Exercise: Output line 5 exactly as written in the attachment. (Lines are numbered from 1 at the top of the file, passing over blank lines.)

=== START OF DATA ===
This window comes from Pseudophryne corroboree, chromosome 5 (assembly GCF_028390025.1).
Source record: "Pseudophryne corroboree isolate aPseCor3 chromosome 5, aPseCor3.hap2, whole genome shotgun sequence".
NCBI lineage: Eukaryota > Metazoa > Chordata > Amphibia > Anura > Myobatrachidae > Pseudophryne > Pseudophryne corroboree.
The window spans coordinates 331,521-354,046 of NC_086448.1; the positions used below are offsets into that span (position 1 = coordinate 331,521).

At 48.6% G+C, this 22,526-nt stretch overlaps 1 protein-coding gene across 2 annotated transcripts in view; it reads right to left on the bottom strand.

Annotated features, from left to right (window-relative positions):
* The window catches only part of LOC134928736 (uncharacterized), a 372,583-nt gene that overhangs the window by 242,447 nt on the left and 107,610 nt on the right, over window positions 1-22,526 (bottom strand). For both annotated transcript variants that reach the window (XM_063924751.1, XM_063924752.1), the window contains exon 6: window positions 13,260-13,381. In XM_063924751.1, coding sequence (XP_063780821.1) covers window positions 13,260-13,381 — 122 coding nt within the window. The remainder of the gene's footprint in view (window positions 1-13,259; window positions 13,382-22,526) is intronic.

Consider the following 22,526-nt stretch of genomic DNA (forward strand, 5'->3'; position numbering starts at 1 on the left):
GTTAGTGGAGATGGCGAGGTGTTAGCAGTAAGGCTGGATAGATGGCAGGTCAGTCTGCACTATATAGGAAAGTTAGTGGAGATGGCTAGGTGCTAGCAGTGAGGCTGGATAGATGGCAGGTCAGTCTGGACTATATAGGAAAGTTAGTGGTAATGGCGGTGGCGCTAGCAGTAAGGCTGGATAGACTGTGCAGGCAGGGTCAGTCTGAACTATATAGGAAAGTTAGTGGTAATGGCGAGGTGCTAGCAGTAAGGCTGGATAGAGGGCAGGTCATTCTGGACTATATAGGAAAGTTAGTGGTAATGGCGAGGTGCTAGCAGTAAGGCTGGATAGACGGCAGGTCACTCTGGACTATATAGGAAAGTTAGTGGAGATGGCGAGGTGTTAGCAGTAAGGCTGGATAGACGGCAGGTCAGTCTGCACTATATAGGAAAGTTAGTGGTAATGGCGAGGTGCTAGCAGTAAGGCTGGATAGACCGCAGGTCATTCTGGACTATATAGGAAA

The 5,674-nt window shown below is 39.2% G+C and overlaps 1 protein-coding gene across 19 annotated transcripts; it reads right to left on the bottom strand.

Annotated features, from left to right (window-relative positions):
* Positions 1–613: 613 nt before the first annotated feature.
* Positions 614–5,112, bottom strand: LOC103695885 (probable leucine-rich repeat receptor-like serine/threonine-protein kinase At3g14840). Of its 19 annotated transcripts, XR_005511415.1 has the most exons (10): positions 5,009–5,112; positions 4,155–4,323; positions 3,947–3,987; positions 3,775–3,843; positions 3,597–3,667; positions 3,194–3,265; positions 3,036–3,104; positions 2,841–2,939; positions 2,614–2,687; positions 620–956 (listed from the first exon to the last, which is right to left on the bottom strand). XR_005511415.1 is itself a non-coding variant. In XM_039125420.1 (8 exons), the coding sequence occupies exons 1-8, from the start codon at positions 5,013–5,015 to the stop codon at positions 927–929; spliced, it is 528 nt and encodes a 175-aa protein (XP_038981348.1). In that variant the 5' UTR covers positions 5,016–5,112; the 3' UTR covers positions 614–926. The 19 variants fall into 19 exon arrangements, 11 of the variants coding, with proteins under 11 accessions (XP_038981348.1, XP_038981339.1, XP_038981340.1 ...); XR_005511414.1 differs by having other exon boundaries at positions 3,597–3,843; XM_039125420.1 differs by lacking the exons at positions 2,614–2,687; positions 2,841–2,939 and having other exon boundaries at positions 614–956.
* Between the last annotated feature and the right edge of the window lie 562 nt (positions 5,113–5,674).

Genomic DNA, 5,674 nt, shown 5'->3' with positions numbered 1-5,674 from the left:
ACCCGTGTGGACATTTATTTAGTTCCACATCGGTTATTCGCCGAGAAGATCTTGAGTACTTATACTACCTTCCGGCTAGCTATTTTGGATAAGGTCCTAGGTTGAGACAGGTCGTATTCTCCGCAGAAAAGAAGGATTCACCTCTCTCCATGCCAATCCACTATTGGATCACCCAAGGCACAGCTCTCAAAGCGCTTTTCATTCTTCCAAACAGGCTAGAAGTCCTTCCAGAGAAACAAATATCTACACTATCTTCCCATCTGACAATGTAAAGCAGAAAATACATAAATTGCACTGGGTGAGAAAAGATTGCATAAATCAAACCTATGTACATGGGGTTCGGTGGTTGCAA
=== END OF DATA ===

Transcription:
At 48.6% G+C, this 22,526-nt stretch overlaps 1 protein-coding gene across 2 annotated transcripts in view; it reads right to left on the bottom strand.